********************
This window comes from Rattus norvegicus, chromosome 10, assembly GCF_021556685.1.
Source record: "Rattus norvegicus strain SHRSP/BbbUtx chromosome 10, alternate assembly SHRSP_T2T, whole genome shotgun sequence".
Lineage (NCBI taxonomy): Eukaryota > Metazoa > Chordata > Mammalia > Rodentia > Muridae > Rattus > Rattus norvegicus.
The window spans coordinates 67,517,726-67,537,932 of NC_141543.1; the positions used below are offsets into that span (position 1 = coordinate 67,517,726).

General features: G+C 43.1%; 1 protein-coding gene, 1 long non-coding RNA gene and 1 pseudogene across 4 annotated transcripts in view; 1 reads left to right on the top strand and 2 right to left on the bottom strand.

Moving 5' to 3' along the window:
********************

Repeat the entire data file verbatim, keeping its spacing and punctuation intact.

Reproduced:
This window comes from Rattus norvegicus, chromosome 10, assembly GCF_021556685.1.
Source record: "Rattus norvegicus strain SHRSP/BbbUtx chromosome 10, alternate assembly SHRSP_T2T, whole genome shotgun sequence".
Lineage (NCBI taxonomy): Eukaryota > Metazoa > Chordata > Mammalia > Rodentia > Muridae > Rattus > Rattus norvegicus.
The window spans coordinates 67,517,726-67,537,932 of NC_141543.1; the positions used below are offsets into that span (position 1 = coordinate 67,517,726).

General features: G+C 43.1%; 1 protein-coding gene, 1 long non-coding RNA gene and 1 pseudogene across 4 annotated transcripts in view; 1 reads left to right on the top strand and 2 right to left on the bottom strand.

Moving 5' to 3' along the window: